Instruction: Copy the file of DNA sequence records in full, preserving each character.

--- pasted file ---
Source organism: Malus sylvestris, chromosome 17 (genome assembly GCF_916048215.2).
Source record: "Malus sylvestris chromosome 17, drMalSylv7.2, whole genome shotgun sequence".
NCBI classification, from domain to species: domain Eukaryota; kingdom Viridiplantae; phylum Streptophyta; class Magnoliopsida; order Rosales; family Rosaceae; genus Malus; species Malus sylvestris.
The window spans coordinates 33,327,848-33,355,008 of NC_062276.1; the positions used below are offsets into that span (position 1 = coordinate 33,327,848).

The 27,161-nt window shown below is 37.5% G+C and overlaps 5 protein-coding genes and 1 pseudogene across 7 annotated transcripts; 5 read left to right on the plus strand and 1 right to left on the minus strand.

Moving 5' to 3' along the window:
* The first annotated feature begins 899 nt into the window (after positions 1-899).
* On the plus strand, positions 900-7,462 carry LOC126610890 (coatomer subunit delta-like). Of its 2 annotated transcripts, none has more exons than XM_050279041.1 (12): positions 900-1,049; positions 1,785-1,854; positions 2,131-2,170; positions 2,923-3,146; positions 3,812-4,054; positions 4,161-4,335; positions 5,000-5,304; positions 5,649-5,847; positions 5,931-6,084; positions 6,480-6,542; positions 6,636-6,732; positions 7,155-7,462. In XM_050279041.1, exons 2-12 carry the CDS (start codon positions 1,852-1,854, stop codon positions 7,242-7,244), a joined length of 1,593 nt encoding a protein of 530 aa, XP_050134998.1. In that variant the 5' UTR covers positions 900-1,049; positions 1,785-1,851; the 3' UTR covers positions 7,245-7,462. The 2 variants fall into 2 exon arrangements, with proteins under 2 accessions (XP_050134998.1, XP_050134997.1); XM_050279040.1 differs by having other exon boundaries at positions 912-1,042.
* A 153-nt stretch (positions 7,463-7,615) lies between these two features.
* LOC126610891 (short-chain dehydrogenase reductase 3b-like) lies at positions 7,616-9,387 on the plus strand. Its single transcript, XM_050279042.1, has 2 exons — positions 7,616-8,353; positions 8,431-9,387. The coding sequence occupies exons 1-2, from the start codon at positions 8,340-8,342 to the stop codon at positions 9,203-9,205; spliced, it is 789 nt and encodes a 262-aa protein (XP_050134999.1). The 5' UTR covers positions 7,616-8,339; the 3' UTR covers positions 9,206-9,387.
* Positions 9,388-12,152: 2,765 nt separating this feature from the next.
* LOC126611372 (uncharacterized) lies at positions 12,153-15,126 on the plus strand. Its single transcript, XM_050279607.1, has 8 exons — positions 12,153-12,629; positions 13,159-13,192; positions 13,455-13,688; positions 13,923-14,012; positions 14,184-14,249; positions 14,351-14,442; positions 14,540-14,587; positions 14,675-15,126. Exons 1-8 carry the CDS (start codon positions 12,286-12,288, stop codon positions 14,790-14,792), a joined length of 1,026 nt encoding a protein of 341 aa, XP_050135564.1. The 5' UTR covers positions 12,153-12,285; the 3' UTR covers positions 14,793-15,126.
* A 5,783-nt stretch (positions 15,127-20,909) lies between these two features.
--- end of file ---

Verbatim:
Source organism: Malus sylvestris, chromosome 17 (genome assembly GCF_916048215.2).
Source record: "Malus sylvestris chromosome 17, drMalSylv7.2, whole genome shotgun sequence".
NCBI classification, from domain to species: domain Eukaryota; kingdom Viridiplantae; phylum Streptophyta; class Magnoliopsida; order Rosales; family Rosaceae; genus Malus; species Malus sylvestris.
The window spans coordinates 33,327,848-33,355,008 of NC_062276.1; the positions used below are offsets into that span (position 1 = coordinate 33,327,848).

The 27,161-nt window shown below is 37.5% G+C and overlaps 5 protein-coding genes and 1 pseudogene across 7 annotated transcripts; 5 read left to right on the plus strand and 1 right to left on the minus strand.

Moving 5' to 3' along the window:
* The first annotated feature begins 899 nt into the window (after positions 1-899).
* On the plus strand, positions 900-7,462 carry LOC126610890 (coatomer subunit delta-like). Of its 2 annotated transcripts, none has more exons than XM_050279041.1 (12): positions 900-1,049; positions 1,785-1,854; positions 2,131-2,170; positions 2,923-3,146; positions 3,812-4,054; positions 4,161-4,335; positions 5,000-5,304; positions 5,649-5,847; positions 5,931-6,084; positions 6,480-6,542; positions 6,636-6,732; positions 7,155-7,462. In XM_050279041.1, exons 2-12 carry the CDS (start codon positions 1,852-1,854, stop codon positions 7,242-7,244), a joined length of 1,593 nt encoding a protein of 530 aa, XP_050134998.1. In that variant the 5' UTR covers positions 900-1,049; positions 1,785-1,851; the 3' UTR covers positions 7,245-7,462. The 2 variants fall into 2 exon arrangements, with proteins under 2 accessions (XP_050134998.1, XP_050134997.1); XM_050279040.1 differs by having other exon boundaries at positions 912-1,042.
* A 153-nt stretch (positions 7,463-7,615) lies between these two features.
* LOC126610891 (short-chain dehydrogenase reductase 3b-like) lies at positions 7,616-9,387 on the plus strand. Its single transcript, XM_050279042.1, has 2 exons — positions 7,616-8,353; positions 8,431-9,387. The coding sequence occupies exons 1-2, from the start codon at positions 8,340-8,342 to the stop codon at positions 9,203-9,205; spliced, it is 789 nt and encodes a 262-aa protein (XP_050134999.1). The 5' UTR covers positions 7,616-8,339; the 3' UTR covers positions 9,206-9,387.
* Positions 9,388-12,152: 2,765 nt separating this feature from the next.
* LOC126611372 (uncharacterized) lies at positions 12,153-15,126 on the plus strand. Its single transcript, XM_050279607.1, has 8 exons — positions 12,153-12,629; positions 13,159-13,192; positions 13,455-13,688; positions 13,923-14,012; positions 14,184-14,249; positions 14,351-14,442; positions 14,540-14,587; positions 14,675-15,126. Exons 1-8 carry the CDS (start codon positions 12,286-12,288, stop codon positions 14,790-14,792), a joined length of 1,026 nt encoding a protein of 341 aa, XP_050135564.1. The 5' UTR covers positions 12,153-12,285; the 3' UTR covers positions 14,793-15,126.
* A 5,783-nt stretch (positions 15,127-20,909) lies between these two features.